Steven A. Cook, a senior fellow at the Washington-based Council on Foreign Relations, said Turkey was likely to “move the goal post” on Sweden’s membership in NATO as it seeks demands from the United States.
He also said Erdogan, who has spoken about introducing a new constitution, was likely to make an even greater push to lock in changes adopted by his conservative and religious Justice and Development Party, or AKP.
In his victory remarks, Erdogan said rebuilding the quake-struck cities would be his priority. He also said a million Syrian refugees would go back to Turkish-controlled “safe zones” in Syria as part of a resettlement project being run with Qatar.
Erdogan has retained the backing of conservative voters who remain devoted to him for lifting Islam’s profile in Turkey, which was founded on secular principles, and raising the country’s influence in international politics.
Erdogan’s rival was a soft-mannered former civil servant who has led the pro-secular Republican People’s Party, or CHP, since 2010. The opposition took months to unite behind Kilicdaroglu. He and his party have not won any elections in which Erdogan ran.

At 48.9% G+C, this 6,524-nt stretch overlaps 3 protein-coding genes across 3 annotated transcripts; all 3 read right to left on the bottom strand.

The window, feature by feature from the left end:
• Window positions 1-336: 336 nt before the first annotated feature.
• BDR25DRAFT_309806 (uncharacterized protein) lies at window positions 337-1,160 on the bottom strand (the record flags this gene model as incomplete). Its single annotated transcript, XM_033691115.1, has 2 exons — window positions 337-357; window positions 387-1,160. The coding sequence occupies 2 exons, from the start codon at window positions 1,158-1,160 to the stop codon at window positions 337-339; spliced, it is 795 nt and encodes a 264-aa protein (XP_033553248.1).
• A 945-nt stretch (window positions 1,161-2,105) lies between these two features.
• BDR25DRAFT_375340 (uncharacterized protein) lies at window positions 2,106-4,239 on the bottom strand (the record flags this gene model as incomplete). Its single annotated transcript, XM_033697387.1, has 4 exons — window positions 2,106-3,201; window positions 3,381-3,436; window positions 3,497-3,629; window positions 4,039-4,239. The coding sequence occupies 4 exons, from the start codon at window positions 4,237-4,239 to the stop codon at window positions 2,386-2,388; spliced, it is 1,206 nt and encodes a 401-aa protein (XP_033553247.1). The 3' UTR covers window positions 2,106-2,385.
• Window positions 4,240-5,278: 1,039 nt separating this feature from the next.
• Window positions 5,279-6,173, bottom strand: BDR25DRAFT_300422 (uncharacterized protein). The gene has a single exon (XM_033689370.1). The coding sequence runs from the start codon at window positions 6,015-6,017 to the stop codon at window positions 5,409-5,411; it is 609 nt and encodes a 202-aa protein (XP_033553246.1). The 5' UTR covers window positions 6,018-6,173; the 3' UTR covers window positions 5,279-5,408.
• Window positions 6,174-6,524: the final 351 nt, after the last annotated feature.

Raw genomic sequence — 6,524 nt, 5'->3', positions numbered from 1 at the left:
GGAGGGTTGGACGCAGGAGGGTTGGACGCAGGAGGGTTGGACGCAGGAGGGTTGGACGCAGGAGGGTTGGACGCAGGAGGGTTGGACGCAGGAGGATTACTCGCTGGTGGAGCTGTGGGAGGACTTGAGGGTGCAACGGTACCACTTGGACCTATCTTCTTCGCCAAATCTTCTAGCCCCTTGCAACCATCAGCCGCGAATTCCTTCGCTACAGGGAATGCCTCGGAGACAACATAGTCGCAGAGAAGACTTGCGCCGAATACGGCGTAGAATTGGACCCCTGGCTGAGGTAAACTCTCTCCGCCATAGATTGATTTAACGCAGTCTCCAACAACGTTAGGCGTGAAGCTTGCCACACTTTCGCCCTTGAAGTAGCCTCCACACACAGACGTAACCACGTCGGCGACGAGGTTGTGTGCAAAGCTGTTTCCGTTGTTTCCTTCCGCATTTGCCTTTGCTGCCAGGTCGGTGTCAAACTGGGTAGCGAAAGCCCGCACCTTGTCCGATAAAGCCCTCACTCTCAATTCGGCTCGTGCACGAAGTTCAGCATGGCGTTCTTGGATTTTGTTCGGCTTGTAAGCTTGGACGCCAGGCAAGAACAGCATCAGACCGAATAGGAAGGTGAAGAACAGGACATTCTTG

In a frantic outreach effort to nationalist voters in the runoff, Kilicdaroglu vowed to send back refugees and ruled out peace negotiations with Kurdish militants if he was elected.
Erdogan and pro-government media portrayed Kilicdaroglu, who received the backing of the country’s pro-Kurdish party, as colluding with “terrorists” and supporting what they described as “deviant” LGBTQ rights.
In his victory speech, Erdogan repeated those themes, saying LGBTQ people cannot “infiltrate” his ruling party or its nationalist allies.
In Ankara, Erdogan voter Hacer Yalcin said Turkey’s future was bright.
“Of course Erdogan is the winner ... Who else? He has made everything for us," Yalcin said. “God blesses us!”
Erdogan, a 69-year-old Muslim, is set to remain in power until 2028.
He transformed the presidency from a largely ceremonial role to a powerful office through a narrowly won 2017 referendum that scrapped Turkey’s parliamentary system of governance. He was the first directly elected president in 2014 and won the 2018 election that ushered in the executive presidency.
The first half of Erdogan’s tenure included reforms allowing the country to begin talks to join the European Union, as well as economic growth that lifted many out of poverty.
But he later moved to suppress freedoms and the media and concentrated more power in his own hands, especially after a failed coup attempt that Turkey says was orchestrated by the U.S.-based Islamic cleric Fethullah Gulen. The cleric denies involvement.
In the Kurdish-majority city of Diyarbakir, 37-year-old metalworker Ahmet Koyun said: “It is sad on behalf of our people that a government with such corruption, such stains, has come into power again. Mr. Kemal would have been great for our country, at least for a change of scene."
But he said everyone must accept the results.
Bilginsoy reported from Istanbul. Bela Szandelszky in Ankara, Turkey; Mucahit Ceylan in Diyarbakir, Turkey; and Cinar Kiper in Bodrum, Turkey, contributed to this report.